As a precaution you began to park your car at a different train station. You bought some dog repellent to carry in your purse, even though the salesman made it explicitly clear that it was not to be used on humans. Perhaps you had that look about you, a person who was afraid of something on two legs.
You wondered if a lot of women were buying such tools for self-protection. The parkade is dark and there aren’t any security cameras. What else were you supposed to realistically do?
The salesman had you repeat after him, “I need this for coyotes and stray dogs,” as you glared across the sales counter.
You were told to be more vigilant from now on, and to tell the people in your life what was happening. It hurt your pride to admit to your boyfriend how much things had escalated, as you stood crying in the kitchen. It hurt your heart to tell your parents, because you didn’t want them to worry about you. You had to tell your bosses and coworkers, too. It was crushing to admit that you didn’t feel safe in a crowd of people.
And although garnering support from your network made you feel a little better, it was still humiliating. Humiliating that you had to do any of these things in the first place. Humiliating how the men in your life offered to find him and scare him off. To rough him up. Break his legs. Worse.
You felt like a child. As far as the police were concerned, nothing had actually happened yet. Yet, they said. Fuck it, you had though. You’d deal with it yourself.
The train came to an abrupt stop. Fellow passengers alternately sighed and checked the time as the conductor announced a slight delay.
You noticed how tense you are. Why are you dwelling on this again, for what was probably the hundredth time? You tell yourself you should put it out of your mind – it’s a horrible way to spend your time. But suddenly you realized that’s the problem. The point: No one wants to think about it.
No one wants to hear that harassment is a form of violence, a violence that can intensify gradually or explode quickly and seemingly without warning. No one wants to believe that it affects them or talk about how these things are happening to women in their own backyard.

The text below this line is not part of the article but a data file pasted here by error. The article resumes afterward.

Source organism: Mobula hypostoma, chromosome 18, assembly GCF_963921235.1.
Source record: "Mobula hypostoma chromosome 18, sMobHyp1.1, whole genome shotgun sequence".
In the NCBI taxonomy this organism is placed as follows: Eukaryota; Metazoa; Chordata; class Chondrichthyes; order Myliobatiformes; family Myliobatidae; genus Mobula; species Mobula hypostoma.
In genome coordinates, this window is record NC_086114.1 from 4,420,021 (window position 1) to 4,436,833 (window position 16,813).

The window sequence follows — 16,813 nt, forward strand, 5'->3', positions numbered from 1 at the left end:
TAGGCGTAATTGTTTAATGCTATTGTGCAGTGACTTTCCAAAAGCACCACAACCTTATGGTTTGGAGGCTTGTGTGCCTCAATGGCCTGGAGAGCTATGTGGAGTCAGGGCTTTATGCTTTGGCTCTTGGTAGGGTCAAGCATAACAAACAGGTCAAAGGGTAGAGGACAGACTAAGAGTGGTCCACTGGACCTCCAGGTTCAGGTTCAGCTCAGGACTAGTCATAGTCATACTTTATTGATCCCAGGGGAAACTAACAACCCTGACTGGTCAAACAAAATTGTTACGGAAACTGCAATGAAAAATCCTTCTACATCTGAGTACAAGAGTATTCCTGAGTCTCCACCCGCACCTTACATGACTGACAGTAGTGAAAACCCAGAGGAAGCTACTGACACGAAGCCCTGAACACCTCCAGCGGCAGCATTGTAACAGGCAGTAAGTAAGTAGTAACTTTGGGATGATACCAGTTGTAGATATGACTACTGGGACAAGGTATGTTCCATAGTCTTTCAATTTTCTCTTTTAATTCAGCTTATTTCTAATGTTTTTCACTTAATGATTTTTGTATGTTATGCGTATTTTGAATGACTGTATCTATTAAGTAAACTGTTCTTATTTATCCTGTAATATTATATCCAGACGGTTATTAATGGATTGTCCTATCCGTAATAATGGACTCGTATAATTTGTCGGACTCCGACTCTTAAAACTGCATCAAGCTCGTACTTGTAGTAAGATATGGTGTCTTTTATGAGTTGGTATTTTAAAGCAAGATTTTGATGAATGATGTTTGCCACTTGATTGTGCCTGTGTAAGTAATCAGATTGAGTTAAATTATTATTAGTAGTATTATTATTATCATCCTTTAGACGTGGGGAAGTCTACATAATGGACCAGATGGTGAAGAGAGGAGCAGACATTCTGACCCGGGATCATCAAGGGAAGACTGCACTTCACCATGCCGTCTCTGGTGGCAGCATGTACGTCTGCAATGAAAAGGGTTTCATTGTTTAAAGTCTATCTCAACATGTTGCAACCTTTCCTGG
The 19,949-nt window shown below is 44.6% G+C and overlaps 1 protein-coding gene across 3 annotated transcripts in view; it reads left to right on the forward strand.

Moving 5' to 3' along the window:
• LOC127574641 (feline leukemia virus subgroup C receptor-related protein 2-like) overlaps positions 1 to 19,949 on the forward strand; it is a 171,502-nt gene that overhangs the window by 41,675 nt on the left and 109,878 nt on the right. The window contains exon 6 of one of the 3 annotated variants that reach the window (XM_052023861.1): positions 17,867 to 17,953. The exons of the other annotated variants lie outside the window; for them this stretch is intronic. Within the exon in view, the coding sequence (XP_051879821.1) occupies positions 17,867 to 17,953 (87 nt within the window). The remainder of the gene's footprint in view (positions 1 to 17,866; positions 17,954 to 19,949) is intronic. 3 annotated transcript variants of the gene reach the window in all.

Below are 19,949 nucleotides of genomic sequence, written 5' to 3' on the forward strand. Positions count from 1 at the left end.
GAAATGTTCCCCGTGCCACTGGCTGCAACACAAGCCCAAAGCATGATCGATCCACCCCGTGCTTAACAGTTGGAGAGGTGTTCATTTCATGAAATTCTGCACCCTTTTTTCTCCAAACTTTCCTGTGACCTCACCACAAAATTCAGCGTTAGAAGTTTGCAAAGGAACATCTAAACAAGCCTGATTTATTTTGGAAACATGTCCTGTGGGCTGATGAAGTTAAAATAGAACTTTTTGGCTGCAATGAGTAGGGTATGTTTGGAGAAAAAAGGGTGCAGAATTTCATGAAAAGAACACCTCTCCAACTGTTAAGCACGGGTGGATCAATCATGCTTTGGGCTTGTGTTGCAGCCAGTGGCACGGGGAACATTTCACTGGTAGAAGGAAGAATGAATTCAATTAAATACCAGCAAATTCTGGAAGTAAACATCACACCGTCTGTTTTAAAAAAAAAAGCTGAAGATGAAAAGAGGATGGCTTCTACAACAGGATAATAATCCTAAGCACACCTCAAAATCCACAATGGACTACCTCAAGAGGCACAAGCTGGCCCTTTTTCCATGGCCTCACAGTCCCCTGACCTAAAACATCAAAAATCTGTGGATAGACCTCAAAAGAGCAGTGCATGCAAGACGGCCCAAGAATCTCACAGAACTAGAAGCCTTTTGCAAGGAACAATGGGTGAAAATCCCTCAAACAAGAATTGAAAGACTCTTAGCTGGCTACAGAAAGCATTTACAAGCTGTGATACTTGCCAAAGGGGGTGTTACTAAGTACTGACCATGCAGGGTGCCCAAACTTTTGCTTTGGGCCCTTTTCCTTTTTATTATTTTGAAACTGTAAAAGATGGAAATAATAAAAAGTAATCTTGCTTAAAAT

No one’s talking about how last month, within the span of one week, two Calgary women were attacked and violently sexually assaulted. Both had been using public transit when the attacks happened.
As you stare out the train window, you wonder why no one seems to be talking about it. You glance at other passengers. No one seems concerned.
You know from news reports that one of the victims was a 17 year old girl who was forcibly taken from a bus stop near her home. She was beaten and repeatedly sexually assaulted by two men until she managed to escape her captors many hours later. The other was a 30 year old woman, found critically injured and left for dead in a wooded area near a train station across town. The two assaults were not related, the authorities said.
How wrong they were.
When violence like this happens to a woman ten minutes from the office in which you work and to a girl down the street from where you and your ex-husband first moved in together, it becomes very real. When you have taken that same train and the exact same bus route countless times; when you’ve had your own issues on the train and in the city streets, it hits home.
And as the train begins to move again, you can’t stop thinking – were these women being harassed by their assailants prior to the attacks? Did they know their foe, or were they mutual strangers on a transit platform?
The train slows at its final approach into the downtown core and you remember that today is the last of an activism campaign for the Elimination of Violence Against Women. You’d been meaning to write something about this each day along the way, but what? It’s a mouthful, and it’s not pleasant to think about, nor talk about. But something needs to be said.
You take in the ads plastered on billboards along the train route; women in various stages of undress, and you’re bewildered as to what they are supposed to be selling. It occurs to you. Violence against women starts as a seed, an idea. Our society – the media, advertising, pop-culture – all of these outlets perpetuate the theme that women’s bodies are not their own.
Women are tools used to sell, objects for mass consumption. These mediums spew the message with an ever-intensifying fervour that women are a commodity; one that is to be consumed, exploited and used.
Women are there for the taking. You think of your daughter on her way to school, of the teenage girl who was waiting for a bus to arrive, and of the woman in intensive care who will never be the same.
You’ve heard people say that women in these situations somehow provoke their assailants, that these kinds of assaults are motivated by a woman’s clothing or the way she acts.
You know better than that – you mind your business on the train, keep to yourself. Every day, regardless of the temperature, you wear a knee-length jacket on your way to and from work. Hell, you’re wearing it now. It doesn’t matter what you wear. There are people in your midst who mean to harm you regardless of those details.
It’s because you’re a woman.
The train comes to a stop and when the doors open, you step out into the brisk winter air. You begin to make your way down the platform and as you do, you glance over your shoulder.
You look over your shoulder because that’s the way it is. You look over your shoulder because contrary to popular belief, it still isn’t safe to be a woman.